Credit is due to building upon its predecessor's pacing too. At the halfway point of the original’s 28-puzzle campaign, routines became easier and easier to develop. Now Edge's campaign count balloons to 42 and each new idea gets enough time to flex its collective potential. Since I was fresh off the first game, maybe the plainer 2D challenges overstay their welcome; then again, getting cozy with the familiar can also be a benefit when your expectations are finally upended. Regardless of that creative choice, once that flashy new dimension arrives more a-ha! moments occur in quicker succession. The tougher brainteasers just hit different.
Some Faulty Connections
As improved as the main course is, that doesn't mean side dishes go unnoticed. For those less-prepared for these tasks, it would've helped to thoroughly tutorialize how these dynamics work in 3D. Maybe an animated diorama showing how object permanence works here. Considering how many colored spheres you're juggling in the 3D puzzles, the scaled-down geometrical guide tucked in the top-right corner is a nice help; think of those miniature models in math books and you'll know what I mean. The problem is how visually messy they can get, especially in the 45-degree category. Greater orb density looks like a glob of rotating colors to that UI guide.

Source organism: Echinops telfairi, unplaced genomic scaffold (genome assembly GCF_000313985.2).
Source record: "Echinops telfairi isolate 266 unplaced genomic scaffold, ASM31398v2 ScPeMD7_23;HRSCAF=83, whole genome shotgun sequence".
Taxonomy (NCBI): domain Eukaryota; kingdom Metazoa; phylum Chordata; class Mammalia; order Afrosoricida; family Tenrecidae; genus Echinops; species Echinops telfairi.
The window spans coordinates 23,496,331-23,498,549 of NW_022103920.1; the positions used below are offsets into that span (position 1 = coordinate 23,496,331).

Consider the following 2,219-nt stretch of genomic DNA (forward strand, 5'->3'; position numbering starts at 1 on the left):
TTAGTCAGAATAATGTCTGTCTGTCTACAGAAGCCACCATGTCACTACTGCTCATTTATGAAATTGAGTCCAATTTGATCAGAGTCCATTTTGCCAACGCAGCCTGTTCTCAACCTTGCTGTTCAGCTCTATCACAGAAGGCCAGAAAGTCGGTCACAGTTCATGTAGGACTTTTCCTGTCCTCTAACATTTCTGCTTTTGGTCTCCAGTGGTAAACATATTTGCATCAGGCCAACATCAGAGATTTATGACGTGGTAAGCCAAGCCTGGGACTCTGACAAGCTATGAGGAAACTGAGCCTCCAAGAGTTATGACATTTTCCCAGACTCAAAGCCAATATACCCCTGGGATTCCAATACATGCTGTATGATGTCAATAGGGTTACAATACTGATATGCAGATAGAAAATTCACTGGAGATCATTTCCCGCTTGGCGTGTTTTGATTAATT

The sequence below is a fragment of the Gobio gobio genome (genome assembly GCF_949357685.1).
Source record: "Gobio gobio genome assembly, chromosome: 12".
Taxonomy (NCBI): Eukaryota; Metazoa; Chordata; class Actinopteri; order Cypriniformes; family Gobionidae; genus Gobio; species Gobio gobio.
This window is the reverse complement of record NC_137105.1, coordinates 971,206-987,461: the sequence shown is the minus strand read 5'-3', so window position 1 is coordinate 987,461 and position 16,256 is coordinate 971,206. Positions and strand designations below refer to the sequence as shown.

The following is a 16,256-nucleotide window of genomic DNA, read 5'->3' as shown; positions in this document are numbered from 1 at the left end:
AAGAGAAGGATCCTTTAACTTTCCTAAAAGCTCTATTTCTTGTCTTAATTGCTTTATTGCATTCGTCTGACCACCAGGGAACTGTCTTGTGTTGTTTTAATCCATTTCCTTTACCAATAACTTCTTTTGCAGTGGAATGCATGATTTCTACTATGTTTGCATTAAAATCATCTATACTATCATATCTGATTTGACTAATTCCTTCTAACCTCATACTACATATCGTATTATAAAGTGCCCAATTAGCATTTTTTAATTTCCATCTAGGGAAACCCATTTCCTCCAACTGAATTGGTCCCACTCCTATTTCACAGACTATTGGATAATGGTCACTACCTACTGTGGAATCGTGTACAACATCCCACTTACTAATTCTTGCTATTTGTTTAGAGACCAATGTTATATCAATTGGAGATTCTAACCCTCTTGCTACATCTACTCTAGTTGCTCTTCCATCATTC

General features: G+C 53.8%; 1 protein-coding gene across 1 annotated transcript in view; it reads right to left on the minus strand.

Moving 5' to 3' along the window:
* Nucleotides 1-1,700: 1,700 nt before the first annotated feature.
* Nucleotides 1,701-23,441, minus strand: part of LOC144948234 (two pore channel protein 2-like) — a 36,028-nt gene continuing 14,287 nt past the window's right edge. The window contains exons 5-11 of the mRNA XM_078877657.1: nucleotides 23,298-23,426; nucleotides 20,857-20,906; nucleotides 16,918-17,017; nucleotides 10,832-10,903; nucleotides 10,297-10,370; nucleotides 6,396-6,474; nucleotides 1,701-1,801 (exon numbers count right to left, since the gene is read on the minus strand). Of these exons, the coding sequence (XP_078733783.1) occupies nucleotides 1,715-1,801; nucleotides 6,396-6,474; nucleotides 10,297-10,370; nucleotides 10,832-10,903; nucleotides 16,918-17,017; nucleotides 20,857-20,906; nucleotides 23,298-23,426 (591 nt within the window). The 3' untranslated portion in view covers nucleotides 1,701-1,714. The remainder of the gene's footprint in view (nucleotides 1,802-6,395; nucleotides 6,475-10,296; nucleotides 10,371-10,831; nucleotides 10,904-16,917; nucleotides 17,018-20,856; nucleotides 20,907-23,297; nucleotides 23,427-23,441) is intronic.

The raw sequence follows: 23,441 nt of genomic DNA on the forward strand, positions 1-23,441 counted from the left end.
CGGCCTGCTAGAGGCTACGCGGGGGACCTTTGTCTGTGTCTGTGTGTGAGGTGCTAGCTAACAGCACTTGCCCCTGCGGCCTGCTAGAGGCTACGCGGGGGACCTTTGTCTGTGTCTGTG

It's also a real shame Edge lost the original's supplementary modes. Even though they weren't amazing to Energy Cycle, I can imagine losing myself in either option with these tougher tests. The missed potential for semi-randomized 3D puzzles in a more casual Infinite Play or stressful Time Attack cannot be understated here. The only replayability is via re-doing the campaign puzzles and beating your previous best time.
Though not fatal, these issues do dampen Edge's earnest goodwill. A revitalized skeleton for this deceptively simple concept gets disrupted by some loose wires. Since you're now relying exclusively on a campaign, it's tough to disregard annoyances.
De-light-ful Presentation Upgrades